CHEYENNE, Wy. — The Wyoming Supreme Court has rejected an effort to remove from the bench a local judge who is under fire for making comment to the media three years ago that, as a Christian, she couldn’t officiate same-sex unions. It has instead decided that public censure, or a statement of disapproval, is warranted.
While the court did find Judge Ruth Neely’s words to be a violation of the Wyoming Code of Judicial Conduct, it did not believe that she had committed any acts worthy of removal.
“Judge Neely has not violated a clear procedural rule governing the performance of her legal duties. As a municipal court judge, she had no authority to perform marriages. As a part-time circuit court magistrate, she had the power to perform marriage ceremonies, but she was not required to do so. She has not violated the law in her daily life, and she has not violated a procedural rule of law,” wrote Justices James Burke, William Hill and Kate Fox.
However, they declared that going forward, Neely must either agree to perform all marital ceremonies or none at all. The circuit court judge who appointed her as a magistrate must also decide whether she will be able to continue to serve in that capacity.
“She must either commit to performing marriages regardless of the couple’s sexual orientation, or cease performing all marriage ceremonies,” the court wrote. “This does not mean, as the dissent suggests, that no judge can now turn down any request to perform a marriage. What it means is that no judge can turn down a request to perform a marriage for reasons that undermine the integrity of the judiciary by demonstrating a lack of independence and impartiality.”
As previously reported, Neely told a reporter for the Sublette Examiner in 2014 after a federal judge struck down the state’s ban on same-sex “marriage” that she personally could not take part in the officiation.
“I will not able to do them,” Neely stated. “We have at least one magistrate who will do same-sex marriages, but I will not be able to. … When law and religion conflict, choices have to be made.”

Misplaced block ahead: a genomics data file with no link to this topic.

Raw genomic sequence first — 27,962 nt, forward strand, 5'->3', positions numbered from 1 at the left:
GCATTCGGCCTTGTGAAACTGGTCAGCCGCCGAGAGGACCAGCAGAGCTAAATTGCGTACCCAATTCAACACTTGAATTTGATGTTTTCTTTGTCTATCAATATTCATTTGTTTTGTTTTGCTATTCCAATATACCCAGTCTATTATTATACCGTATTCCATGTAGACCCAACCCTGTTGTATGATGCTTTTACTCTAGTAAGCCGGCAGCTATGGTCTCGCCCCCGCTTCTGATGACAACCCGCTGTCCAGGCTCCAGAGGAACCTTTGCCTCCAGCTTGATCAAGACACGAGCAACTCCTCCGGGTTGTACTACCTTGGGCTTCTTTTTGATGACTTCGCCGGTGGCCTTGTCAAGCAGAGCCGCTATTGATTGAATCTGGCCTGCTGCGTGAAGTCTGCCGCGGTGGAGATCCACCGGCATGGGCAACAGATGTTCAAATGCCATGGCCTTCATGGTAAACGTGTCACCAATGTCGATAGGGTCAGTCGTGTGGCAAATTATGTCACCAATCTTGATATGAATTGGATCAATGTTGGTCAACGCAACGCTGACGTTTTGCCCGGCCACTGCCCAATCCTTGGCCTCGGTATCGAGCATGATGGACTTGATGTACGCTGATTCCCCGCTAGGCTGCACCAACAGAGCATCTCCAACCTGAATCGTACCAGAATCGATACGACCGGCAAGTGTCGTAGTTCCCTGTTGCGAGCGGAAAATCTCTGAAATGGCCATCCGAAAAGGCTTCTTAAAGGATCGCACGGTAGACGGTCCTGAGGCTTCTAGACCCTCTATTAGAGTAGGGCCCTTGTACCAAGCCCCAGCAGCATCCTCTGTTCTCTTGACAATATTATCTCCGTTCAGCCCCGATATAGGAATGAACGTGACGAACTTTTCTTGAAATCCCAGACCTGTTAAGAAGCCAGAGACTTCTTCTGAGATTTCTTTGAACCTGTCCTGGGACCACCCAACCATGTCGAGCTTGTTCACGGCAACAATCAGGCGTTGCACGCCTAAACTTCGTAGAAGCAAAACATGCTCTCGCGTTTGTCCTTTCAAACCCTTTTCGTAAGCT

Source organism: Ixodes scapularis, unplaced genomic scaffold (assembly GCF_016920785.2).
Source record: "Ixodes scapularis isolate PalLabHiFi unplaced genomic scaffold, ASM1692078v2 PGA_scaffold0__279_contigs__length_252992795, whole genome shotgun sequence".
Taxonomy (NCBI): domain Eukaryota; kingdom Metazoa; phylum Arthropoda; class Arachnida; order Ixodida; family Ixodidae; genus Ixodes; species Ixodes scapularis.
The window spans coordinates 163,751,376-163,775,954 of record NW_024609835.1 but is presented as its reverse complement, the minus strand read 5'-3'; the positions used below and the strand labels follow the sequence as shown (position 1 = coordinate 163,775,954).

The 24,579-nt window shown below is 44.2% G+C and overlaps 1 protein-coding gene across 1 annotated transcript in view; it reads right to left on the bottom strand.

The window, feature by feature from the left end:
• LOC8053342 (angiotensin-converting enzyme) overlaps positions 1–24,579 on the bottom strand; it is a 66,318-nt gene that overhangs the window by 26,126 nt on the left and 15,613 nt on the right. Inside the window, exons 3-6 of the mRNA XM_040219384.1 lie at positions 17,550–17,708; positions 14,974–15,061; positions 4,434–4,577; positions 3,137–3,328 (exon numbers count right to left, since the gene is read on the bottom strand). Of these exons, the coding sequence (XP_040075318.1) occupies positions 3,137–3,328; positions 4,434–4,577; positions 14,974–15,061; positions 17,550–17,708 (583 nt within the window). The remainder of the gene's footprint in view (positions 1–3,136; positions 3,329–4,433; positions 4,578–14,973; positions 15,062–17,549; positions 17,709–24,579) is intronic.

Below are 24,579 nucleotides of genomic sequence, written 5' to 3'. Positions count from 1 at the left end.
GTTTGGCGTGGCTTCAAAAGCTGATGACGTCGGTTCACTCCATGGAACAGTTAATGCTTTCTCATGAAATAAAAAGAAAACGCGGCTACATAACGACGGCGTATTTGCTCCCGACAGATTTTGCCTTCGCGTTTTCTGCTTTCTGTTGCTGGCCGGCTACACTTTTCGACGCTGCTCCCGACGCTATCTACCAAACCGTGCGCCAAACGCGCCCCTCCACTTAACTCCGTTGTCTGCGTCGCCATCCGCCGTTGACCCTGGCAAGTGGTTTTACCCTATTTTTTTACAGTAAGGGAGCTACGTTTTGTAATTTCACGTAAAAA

She made clear that her personal inability would not stop homosexuals from finding a local judge to officiate.
In January 2015, following a complaint from Democratic Party Chairwoman Ana Cuprill, the Wyoming Commission on Judicial Conduct and Ethics launched an investigation into Neely’s remarks.
It soon issued her a notice of that disciplinary proceedings would commence. Neely was accused of violating six rules of judicial conduct, including that she “manifested a bias” by her statement and therefore possessed prejudice in regard to so-called sexual orientation.
Neely, who has served as judge for over 20 years, has never been asked to officiate a same-sex ceremony.
The Commission advised Neely during the disciplinary proceedings that if she admitted wrongdoing and resigned her position, and agreed to never again run for judicial office, it would drop the matter. She declined.
The Commission then asked Neely last February if she would issue a public apology for her statement and agree to officiate same-sex ceremonies. She replied that she could not because of her religious convictions.
Neely also wrote in a letter to the state’s judicial ethics advisory committee, “Homosexuality is a named sin in the Bible, as are drunkenness, thievery, lying, and the like. I can no more officiate at a same-sex wedding than I can buy beer for the alcoholic.”
Therefore, the Commission recommended to the Wyoming Supreme Court that Neely be removed from office.
While the court rejected the Commission’s request and instead censured Neely, two justices “vigorously” dissented from the majority opinion out of their belief that Neely’s religious rights are still not being properly protected.
“Contrary to the position asserted by the majority opinion, this case is about religious beliefs and same sex marriage. The issues considered here determine whether there is a religious test for who may serve as a judge in Wyoming,” wrote Justices Keith Kautz and Michael Davis. “They consider whether a judge may be precluded from one of the functions of office not for her actions, but for her statements about her religious views.”
“There is no clear and convincing evidence that Judge Neely violated any of the rules of the Wyoming Code of Judicial Conduct,” they further declared. “Wyoming law does not require any judge or magistrate to perform any particular marriage, and couples seeking to be married have no right to insist on a particular official as the officiant of their wedding.”
The justices, who noted that homosexuals would still have “full access to marriage” without Neely’s help, said that differences must be allowed to exist in society and those who have convictions about marriage should not be punished or kept from serving as judges.
“In our pluralistic society, the law should not be used to coerce ideological conformity. Rather, on deeply contested moral issues, the law should ‘create a society in which both sides can live their own values,'” Kautz and Davis said. “There is room enough in Wyoming for both sides to live according to their respective views of sex, marriage and religion.”